The above figures are reprinted by permission from Elsevier: J Mol Biol (2005, 350, 997-0) copyright 2005.  
  Figures were selected by an automated process.  

Literature references that cite this PDB file's key reference

  PubMed id Reference
21502531 S.De, and R.Olson (2011).
Crystal structure of the Vibrio cholerae cytolysin heptamer reveals common features among disparate pore-forming toxins.
  Proc Natl Acad Sci U S A, 108, 7385-7390.
PDB code: 3o44
21426913 S.Miyoshi, Y.Abe, M.Senoh, T.Mizuno, Y.Maehara, and H.Nakao (2011).
Inactivation of Vibrio vulnificus hemolysin through mutation of the N- or C-terminus of the lectin-like domain.
  Toxicon, 57, 904-908.  
20644623 H.N.Cinar, M.Kothary, A.R.Datta, B.D.Tall, R.Sprando, K.Bilecen, F.Yildiz, and B.McCardell (2010).
Vibrio cholerae hemolysin is required for lethality, developmental delay, and intestinal vacuolation in Caenorhabditis elegans.
  PLoS One, 5, e11558.  
19854900 S.Dutta, B.Mazumdar, K.K.Banerjee, and A.N.Ghosh (2010).
Three-dimensional structure of different functional forms of the Vibrio cholerae hemolysin oligomer: a cryo-electron microscopic study.
  J Bacteriol, 192, 169-178.  
19897654 T.Kashimoto, S.Ueno, T.Koga, S.Fukudome, H.Ehara, M.Komai, H.Sugiyama, and N.Susa (2010).
The aromatic ring of phenylalanine 334 is essential for oligomerization of Vibrio vulnificus hemolysin.
  J Bacteriol, 192, 568-574.  
20043185 U.Hinz, R.Apweiler, M.J.Martin, C.O'Donovan, M.Magrane, Y.Alam-Faruque, R.Antunes, D.Barrell, B.Bely, M.Bingley, D.Binns, L.Bower, P.Browne, W.M.Chan, E.Dimmer, R.Eberhardt, A.Fedotov, R.Foulger, J.Garavelli, R.Huntley, J.Jacobsen, M.Kleen, K.Laiho, R.Leinonen, D.Legge, Q.Lin, W.Liu, J.Luo, S.Orchard, S.Patient, D.Poggioli, M.Pruess, M.Corbett, G.di Martino, M.Donnelly, P.van Rensburg, A.Bairoch, L.Bougueleret, I.Xenarios, S.Altairac, A.Auchincloss, G.Argoud-Puy, K.Axelsen, D.Baratin, M.C.Blatter, B.Boeckmann, J.Bolleman, L.Bollondi, E.Boutet, S.B.Quintaje, L.Breuza, A.Bridge, Castro, L.Ciapina, D.Coral, E.Coudert, I.Cusin, F.David, G.Delbard, M.Doche, D.Dornevil, P.D.Roggli, S.Duvaud, A.Estreicher, L.Famiglietti, M.Feuermann, S.Gehant, N.Farriol-Mathis, S.Ferro, E.Gasteiger, A.Gateau, V.Gerritsen, A.Gos, N.Gruaz-Gumowski, U.Hinz, C.Hulo, N.Hulo, J.James, S.Jimenez, F.Jungo, T.Kappler, G.Keller, C.Lachaize, L.Lane-Guermonprez, P.Langendijk-Genevaux, V.Lara, P.Lemercier, D.Lieberherr, T.d.e. .O.Lima, V.Mangold, X.Martin, P.Masson, M.Moinat, A.Morgat, A.Mottaz, S.Paesano, I.Pedruzzi, S.Pilbout, V.Pillet, and S.Poux (2010).
From protein sequences to 3D-structures and beyond: the example of the UniProt knowledgebase.
  Cell Mol Life Sci, 67, 1049-1064.  
19907657 G.Ou, P.K.Rompikuntal, A.Bitar, B.Lindmark, K.Vaitkevicius, S.N.Wai, and M.L.Hammarström (2009).
Vibrio cholerae cytolysin causes an inflammatory response in human intestinal epithelial cells that is modulated by the PrtV protease.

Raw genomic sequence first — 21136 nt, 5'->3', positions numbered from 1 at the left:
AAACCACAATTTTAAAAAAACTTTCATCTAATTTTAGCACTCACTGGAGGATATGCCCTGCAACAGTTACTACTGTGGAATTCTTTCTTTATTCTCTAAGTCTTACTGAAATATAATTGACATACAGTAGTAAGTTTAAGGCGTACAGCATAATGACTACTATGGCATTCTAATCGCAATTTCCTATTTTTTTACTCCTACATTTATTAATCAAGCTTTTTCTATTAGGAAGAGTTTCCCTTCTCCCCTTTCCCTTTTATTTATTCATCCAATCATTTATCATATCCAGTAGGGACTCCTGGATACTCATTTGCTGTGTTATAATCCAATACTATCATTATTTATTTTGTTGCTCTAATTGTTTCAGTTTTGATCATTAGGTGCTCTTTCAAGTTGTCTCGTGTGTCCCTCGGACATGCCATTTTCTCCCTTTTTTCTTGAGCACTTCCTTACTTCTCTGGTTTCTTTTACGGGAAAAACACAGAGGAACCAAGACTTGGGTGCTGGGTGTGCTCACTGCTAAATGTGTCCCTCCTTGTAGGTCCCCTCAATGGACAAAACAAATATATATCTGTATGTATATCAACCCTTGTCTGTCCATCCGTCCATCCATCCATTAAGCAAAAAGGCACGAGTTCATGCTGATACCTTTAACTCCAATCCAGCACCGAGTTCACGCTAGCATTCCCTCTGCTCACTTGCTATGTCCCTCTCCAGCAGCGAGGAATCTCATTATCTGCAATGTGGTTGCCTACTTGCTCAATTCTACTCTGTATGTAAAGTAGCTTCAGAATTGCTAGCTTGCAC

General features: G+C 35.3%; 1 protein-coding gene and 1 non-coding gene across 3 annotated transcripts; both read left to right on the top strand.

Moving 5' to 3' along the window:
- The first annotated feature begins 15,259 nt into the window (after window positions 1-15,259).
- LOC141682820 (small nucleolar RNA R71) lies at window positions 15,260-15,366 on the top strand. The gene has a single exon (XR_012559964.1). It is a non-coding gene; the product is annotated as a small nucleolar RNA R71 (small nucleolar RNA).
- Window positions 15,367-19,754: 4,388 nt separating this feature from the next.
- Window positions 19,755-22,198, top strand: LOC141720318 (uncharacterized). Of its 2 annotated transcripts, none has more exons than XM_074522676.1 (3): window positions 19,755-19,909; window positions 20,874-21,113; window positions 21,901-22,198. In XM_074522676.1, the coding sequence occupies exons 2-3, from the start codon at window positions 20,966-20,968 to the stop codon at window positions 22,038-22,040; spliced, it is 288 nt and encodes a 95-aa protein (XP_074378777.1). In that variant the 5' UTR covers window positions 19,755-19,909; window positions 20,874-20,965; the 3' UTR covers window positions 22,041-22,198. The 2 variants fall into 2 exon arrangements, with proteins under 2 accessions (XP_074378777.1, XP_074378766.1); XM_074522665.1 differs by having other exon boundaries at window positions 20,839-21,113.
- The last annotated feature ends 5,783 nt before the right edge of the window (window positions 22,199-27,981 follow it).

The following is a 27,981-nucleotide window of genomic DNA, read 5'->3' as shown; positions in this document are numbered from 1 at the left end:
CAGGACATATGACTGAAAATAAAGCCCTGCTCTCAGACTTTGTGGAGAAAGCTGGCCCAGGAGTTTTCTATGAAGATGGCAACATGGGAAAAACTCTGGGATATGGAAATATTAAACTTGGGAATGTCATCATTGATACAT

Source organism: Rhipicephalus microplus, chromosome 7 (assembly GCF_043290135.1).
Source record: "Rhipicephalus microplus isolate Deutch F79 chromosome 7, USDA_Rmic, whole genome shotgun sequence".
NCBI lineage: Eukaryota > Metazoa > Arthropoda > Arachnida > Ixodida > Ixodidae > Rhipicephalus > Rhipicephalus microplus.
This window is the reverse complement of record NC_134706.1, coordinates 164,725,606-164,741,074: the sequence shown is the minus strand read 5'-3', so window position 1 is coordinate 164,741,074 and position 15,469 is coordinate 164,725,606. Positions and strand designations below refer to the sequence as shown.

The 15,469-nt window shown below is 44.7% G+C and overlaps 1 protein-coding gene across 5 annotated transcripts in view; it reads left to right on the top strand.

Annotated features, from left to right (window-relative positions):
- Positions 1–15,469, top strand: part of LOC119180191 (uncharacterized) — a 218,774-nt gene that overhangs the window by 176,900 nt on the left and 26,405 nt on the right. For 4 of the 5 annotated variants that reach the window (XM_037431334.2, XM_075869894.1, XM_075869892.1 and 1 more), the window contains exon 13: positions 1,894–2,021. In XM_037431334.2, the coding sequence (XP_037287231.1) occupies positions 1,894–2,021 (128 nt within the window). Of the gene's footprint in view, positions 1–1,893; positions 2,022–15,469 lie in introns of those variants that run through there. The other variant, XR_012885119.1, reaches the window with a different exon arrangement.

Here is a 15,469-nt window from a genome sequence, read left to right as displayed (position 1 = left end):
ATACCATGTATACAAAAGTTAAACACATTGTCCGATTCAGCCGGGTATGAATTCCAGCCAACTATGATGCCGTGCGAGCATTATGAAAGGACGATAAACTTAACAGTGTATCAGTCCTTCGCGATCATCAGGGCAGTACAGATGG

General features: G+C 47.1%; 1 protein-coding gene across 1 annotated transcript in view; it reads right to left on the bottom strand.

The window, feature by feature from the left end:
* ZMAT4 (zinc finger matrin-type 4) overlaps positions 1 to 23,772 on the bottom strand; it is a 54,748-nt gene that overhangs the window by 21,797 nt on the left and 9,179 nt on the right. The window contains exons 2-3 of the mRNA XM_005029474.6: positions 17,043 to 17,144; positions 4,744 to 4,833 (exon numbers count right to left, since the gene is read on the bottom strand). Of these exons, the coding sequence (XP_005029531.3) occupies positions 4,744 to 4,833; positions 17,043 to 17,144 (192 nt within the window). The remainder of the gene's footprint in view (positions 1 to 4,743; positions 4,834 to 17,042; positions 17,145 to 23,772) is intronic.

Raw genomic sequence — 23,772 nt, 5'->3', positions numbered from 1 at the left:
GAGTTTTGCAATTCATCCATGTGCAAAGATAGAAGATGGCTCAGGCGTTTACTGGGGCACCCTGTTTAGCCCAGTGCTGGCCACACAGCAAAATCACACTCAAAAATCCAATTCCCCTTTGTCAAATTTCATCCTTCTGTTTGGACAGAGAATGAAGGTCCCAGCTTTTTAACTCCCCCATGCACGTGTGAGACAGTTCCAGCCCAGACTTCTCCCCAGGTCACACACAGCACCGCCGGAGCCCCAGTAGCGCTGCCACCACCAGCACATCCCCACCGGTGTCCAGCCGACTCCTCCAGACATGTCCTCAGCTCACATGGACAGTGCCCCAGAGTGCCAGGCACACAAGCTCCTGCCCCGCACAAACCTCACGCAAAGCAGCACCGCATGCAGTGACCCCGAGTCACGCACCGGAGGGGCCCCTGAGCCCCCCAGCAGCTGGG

PLoS One, 4, e7806.  
19494904 H.Bayley (2009).
Membrane-protein structure: Piercing insights.
  Nature, 459, 651-652.  
  19309687 S.Berne, L.Lah, and K.Sepcińá (2009).
Aegerolysins: structure, function, and putative biological role.
  Protein Sci, 18, 694-706.  
19143841 T.Mizuno, S.Z.Sultan, Y.Kaneko, T.Yoshimura, Y.Maehara, H.Nakao, T.Tsuchiya, S.Shinoda, and S.Miyoshi (2009).
Modulation of Vibrio mimicus hemolysin through limited proteolysis by an endogenous metalloprotease.
  FEBS J, 276, 825-834.  
18713007 A.Valeva, I.Siegel, M.Wylenzek, T.M.Wassenaar, S.Weis, N.Heinz, R.Schmitt, C.Fischer, R.Reinartz, S.Bhakdi, and I.Walev (2008).
Putative identification of an amphipathic alpha-helical sequence in hemolysin of Escherichia coli (HlyA) involved in transmembrane pore formation.
  Biol Chem, 389, 1201-1207.  
17882454 A.Valeva, I.Walev, S.Weis, F.Boukhallouk, T.M.Wassenaar, and S.Bhakdi (2008).
Pro-inflammatory feedback activation cycle evoked by attack of Vibrio cholerae cytolysin on human neutrophil granulocytes.
  Med Microbiol Immunol, 197, 285-293.  
18440555 D.J.Slade, L.L.Lovelace, M.Chruszcz, W.Minor, L.Lebioda, and J.M.Sodetz (2008).
Crystal structure of the MACPF domain of human complement protein C8 alpha in complex with the C8 gamma subunit.
  J Mol Biol, 379, 331-342.
PDB code: 2rd7
18778941 G.Anderluh, and J.H.Lakey (2008).
Disparate proteins use similar architectures to damage membranes.
  Trends Biochem Sci, 33, 482-490.  
18390598 P.Schön, A.J.García-Sáez, P.Malovrh, K.Bacia, G.Anderluh, and P.Schwille (2008).
Equinatoxin II permeabilizing activity depends on the presence of sphingomyelin and lipid phase coexistence.
  Biophys J, 95, 691-698.  
18553932 S.Farrand, E.Hotze, P.Friese, S.K.Hollingshead, D.F.Smith, R.D.Cummings, G.L.Dale, and R.K.Tweten (2008).
Characterization of a streptococcal cholesterol-dependent cytolysin with a lewis y and b specific lectin domain.
  Biochemistry, 47, 7097-7107.  
The most recent references are shown first. Citation data come partly from CiteXplore and partly from an automated harvesting procedure. Note that this is likely to be only a partial list as not all journals are covered by either method. However, we are continually building up the citation data so more and more references will be included with time. Where a reference describes a PDB structure, the PDB code is shown on the right.